Diabetes diagnoses are rising at epidemic rates, nearly doubling to almost 10% of the American population since the 1980s.  Still another 85 million are living with pre-diabetic conditions, which can lead to the disease within 5 years. While many of us know about complications related to diabetes, like metabolic disorders, increased risk for heart attacks and stroke, kidney failure, and retinopathy which can lead to blindness, there isn’t as much understanding around issues like venous insufficiency and diabetic wounds. What causes diabetic wounds, and why is ignoring them so dangerous?

Reduced Sensation

A common condition caused by diabetes is peripheral neuropathy, which is damage to the nerves in the periphery of the body:

  • High blood glucose levels damage the nerve endings that provide communication between the body and the brain.
  • First feet and legs are affected, and then hands and arms.
  • Damaged nerves lead to constant sensations of tingling or burning, sharp pain and hypersensitivity.
  • Ultimately there is loss of sensation, muscle weakness, and loss of reflexes, balance and coordination.

Atlanta Medical Clinic - Blood Flow ImageReduced Blood Flow

The high blood glucose levels associated with diabetes also causes Vascular Disease and venous insufficiency, increasing risk of stroke and decreasing blood flow around the body:

  • Excess glucose in the blood damages blood vessels in the eyes, kidneys, and periphery of the body.
  • Damage to the walls of the vessels can also lead to hardening of the arteries and stroke risk.
  • Impaired blood vessels can’t transport blood and nutrients as well, leading to unhealthy, damaged tissues around the damaged vessels.

Reduced Healing Capacity

Diabetic wounds are those that start out as simple injuries to the skin on the feet or lower legs, but because of complications related to diabetes, they can quickly become emergencies that carry the risk of amputation or even death:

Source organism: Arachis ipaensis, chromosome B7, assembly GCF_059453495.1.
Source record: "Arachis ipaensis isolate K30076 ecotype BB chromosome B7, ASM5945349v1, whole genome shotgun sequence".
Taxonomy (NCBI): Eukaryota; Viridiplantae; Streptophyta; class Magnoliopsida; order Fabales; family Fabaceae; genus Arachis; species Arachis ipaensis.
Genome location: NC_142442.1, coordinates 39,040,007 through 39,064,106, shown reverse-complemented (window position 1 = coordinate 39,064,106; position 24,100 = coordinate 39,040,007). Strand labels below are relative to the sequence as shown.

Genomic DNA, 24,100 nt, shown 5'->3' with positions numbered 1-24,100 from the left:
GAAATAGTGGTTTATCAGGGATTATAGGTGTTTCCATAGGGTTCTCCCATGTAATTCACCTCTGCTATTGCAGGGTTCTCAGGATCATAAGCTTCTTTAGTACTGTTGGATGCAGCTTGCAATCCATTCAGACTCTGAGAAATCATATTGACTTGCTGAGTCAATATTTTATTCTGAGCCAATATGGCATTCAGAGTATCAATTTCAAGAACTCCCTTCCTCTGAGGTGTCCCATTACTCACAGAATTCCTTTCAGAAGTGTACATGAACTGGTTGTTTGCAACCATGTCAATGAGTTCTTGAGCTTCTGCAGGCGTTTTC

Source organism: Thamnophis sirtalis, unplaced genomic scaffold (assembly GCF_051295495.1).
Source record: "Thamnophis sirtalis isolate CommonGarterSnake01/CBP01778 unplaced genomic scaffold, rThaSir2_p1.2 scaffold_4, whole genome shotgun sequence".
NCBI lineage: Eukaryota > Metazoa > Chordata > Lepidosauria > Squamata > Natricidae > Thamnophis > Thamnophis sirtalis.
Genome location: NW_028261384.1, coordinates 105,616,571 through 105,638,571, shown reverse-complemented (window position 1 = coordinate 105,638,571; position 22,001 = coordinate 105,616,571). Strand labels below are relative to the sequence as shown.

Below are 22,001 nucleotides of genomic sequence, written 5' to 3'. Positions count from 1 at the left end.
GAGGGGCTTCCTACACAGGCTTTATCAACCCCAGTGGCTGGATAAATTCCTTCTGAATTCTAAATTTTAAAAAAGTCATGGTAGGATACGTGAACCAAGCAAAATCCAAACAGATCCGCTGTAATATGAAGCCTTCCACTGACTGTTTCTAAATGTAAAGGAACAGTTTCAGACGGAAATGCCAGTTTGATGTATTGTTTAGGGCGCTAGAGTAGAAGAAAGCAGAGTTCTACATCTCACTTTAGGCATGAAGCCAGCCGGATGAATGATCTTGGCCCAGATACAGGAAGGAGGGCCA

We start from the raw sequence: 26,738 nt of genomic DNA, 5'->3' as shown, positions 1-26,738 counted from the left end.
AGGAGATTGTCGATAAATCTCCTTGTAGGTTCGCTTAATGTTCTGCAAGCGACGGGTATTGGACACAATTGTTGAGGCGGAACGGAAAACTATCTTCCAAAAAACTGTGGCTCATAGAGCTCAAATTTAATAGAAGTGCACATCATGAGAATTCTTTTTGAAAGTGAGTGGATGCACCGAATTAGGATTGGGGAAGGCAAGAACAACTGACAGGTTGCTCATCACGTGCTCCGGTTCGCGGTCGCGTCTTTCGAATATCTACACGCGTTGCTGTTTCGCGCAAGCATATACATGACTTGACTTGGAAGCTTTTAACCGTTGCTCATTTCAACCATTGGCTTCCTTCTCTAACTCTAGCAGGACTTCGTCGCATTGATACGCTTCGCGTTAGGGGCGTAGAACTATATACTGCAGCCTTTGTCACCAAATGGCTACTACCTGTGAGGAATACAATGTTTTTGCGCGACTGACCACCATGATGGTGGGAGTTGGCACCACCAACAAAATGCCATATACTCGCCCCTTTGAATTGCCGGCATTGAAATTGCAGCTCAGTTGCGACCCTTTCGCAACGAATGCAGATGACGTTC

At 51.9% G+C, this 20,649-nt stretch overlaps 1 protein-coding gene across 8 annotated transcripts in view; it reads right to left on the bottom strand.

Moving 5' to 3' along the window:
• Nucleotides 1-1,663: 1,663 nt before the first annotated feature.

• Reduced blood flow to the skin damages its elasticity, making it easier for skin to break and be injured.
  • The damaged nerves of peripheral neuropathy could prevent a patient from feeling an injury or break in the skin.
  • Damaged blood vessels slow or even prevent the healing process because new nutrients aren’t brought to the damaged area because of constricted or impaired blood flow.
  • Swelling and infection greatly increase the risk of amputation.

A 2018 paper published in the Journal of Foot and Ankle Research found an average survival rate of diabetic patients with foot amputations to be at around just 40% at 5 years post-surgery.

Are Diabetic Wounds Impacting your Life?

If your diabetic condition has led to sores that aren’t healing, there’s no time to waste in getting quality care and potentially life-saving treatment. At Atlanta Medical, we are leading the way in providing this effective support for diabetic patients in our community and are happy to answer any questions you have about how this treatment can work for you. Contact us today to arrange an appointment!